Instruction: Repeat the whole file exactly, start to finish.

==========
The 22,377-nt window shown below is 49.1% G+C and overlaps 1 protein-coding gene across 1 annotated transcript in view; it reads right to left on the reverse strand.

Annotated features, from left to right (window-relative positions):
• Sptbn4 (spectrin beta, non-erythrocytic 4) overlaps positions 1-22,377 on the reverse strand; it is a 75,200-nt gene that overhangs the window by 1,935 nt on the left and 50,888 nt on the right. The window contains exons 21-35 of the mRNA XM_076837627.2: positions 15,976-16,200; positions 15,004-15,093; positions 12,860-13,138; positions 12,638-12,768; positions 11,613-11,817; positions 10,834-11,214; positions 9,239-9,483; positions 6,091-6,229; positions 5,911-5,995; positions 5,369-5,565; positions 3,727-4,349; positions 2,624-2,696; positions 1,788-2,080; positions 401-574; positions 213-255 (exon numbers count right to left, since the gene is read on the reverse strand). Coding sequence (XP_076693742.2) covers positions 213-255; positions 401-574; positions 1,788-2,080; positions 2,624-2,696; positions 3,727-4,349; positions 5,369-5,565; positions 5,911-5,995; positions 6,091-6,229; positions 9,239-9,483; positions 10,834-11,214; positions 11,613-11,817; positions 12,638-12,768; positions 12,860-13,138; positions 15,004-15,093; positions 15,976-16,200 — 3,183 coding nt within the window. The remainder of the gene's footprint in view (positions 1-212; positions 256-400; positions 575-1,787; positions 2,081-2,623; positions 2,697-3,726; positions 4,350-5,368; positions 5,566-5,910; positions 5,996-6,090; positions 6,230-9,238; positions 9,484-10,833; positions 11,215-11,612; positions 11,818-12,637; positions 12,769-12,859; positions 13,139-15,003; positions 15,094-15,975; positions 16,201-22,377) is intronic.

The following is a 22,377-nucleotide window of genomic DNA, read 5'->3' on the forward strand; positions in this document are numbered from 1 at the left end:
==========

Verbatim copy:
The 22,377-nt window shown below is 49.1% G+C and overlaps 1 protein-coding gene across 1 annotated transcript in view; it reads right to left on the reverse strand.

Annotated features, from left to right (window-relative positions):
• Sptbn4 (spectrin beta, non-erythrocytic 4) overlaps positions 1-22,377 on the reverse strand; it is a 75,200-nt gene that overhangs the window by 1,935 nt on the left and 50,888 nt on the right. The window contains exons 21-35 of the mRNA XM_076837627.2: positions 15,976-16,200; positions 15,004-15,093; positions 12,860-13,138; positions 12,638-12,768; positions 11,613-11,817; positions 10,834-11,214; positions 9,239-9,483; positions 6,091-6,229; positions 5,911-5,995; positions 5,369-5,565; positions 3,727-4,349; positions 2,624-2,696; positions 1,788-2,080; positions 401-574; positions 213-255 (exon numbers count right to left, since the gene is read on the reverse strand). Coding sequence (XP_076693742.2) covers positions 213-255; positions 401-574; positions 1,788-2,080; positions 2,624-2,696; positions 3,727-4,349; positions 5,369-5,565; positions 5,911-5,995; positions 6,091-6,229; positions 9,239-9,483; positions 10,834-11,214; positions 11,613-11,817; positions 12,638-12,768; positions 12,860-13,138; positions 15,004-15,093; positions 15,976-16,200 — 3,183 coding nt within the window. The remainder of the gene's footprint in view (positions 1-212; positions 256-400; positions 575-1,787; positions 2,081-2,623; positions 2,697-3,726; positions 4,350-5,368; positions 5,566-5,910; positions 5,996-6,090; positions 6,230-9,238; positions 9,484-10,833; positions 11,215-11,612; positions 11,818-12,637; positions 12,769-12,859; positions 13,139-15,003; positions 15,094-15,975; positions 16,201-22,377) is intronic.

The following is a 22,377-nucleotide window of genomic DNA, read 5'->3' on the forward strand; positions in this document are numbered from 1 at the left end: